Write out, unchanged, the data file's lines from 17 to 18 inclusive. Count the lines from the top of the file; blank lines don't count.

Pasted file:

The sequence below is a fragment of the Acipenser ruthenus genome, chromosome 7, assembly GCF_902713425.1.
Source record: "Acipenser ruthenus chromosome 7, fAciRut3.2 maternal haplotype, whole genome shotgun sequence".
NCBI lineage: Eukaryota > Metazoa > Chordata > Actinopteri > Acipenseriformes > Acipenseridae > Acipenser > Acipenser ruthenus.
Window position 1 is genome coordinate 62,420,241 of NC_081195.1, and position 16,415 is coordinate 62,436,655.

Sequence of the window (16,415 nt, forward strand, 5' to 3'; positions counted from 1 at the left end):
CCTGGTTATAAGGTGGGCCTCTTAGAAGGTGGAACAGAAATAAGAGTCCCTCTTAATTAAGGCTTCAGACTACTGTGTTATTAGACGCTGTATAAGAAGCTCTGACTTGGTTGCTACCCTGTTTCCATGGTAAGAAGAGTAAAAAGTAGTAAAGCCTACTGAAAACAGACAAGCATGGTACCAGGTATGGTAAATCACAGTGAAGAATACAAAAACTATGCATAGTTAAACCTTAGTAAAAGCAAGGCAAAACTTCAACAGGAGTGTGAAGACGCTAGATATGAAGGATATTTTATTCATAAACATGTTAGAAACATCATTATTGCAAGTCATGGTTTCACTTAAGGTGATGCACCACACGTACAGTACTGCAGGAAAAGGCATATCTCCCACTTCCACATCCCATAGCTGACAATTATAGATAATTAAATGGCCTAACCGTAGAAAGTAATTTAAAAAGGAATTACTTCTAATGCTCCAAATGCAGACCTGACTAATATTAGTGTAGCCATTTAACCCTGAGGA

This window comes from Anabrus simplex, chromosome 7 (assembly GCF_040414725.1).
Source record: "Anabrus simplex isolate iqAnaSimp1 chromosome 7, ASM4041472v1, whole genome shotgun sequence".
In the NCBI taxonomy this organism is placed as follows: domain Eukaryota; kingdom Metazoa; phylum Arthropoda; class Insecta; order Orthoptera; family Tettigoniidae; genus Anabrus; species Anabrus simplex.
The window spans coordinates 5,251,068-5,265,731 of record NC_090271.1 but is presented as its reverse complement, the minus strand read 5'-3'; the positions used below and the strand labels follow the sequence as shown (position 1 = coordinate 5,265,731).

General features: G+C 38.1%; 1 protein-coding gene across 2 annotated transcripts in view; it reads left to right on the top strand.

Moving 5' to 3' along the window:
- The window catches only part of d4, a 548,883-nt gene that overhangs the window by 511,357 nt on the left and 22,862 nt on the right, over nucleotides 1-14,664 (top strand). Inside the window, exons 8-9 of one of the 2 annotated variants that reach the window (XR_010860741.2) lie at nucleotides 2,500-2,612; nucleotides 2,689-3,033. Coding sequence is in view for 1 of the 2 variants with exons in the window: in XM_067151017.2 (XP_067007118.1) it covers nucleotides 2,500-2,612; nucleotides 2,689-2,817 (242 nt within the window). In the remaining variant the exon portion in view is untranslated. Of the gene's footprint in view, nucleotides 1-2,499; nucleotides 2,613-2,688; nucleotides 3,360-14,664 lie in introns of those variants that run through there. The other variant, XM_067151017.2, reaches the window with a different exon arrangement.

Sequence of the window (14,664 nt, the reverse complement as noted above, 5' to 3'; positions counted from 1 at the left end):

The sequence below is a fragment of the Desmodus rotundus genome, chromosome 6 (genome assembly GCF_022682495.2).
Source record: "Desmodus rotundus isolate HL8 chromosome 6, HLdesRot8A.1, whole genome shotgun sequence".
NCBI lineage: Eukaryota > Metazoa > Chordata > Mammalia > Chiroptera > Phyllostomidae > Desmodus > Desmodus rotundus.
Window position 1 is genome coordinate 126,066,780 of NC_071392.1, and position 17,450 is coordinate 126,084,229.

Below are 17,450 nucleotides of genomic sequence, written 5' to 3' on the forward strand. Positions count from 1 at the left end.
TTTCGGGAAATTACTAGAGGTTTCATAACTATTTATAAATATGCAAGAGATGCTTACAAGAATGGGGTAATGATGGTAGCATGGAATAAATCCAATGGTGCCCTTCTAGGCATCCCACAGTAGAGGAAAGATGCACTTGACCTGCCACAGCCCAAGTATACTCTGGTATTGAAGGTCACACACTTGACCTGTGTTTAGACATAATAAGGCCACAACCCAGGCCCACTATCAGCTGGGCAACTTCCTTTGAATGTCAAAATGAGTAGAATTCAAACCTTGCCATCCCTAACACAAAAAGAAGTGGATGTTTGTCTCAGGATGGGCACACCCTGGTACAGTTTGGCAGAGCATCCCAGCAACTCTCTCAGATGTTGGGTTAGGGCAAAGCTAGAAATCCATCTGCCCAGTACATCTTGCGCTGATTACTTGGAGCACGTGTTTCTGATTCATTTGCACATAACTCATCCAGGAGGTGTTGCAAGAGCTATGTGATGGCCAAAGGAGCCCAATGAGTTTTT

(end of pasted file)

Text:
NCBI lineage: Eukaryota > Metazoa > Chordata > Mammalia > Chiroptera > Phyllostomidae > Desmodus > Desmodus rotundus.
Window position 1 is genome coordinate 126,066,780 of NC_071392.1, and position 17,450 is coordinate 126,084,229.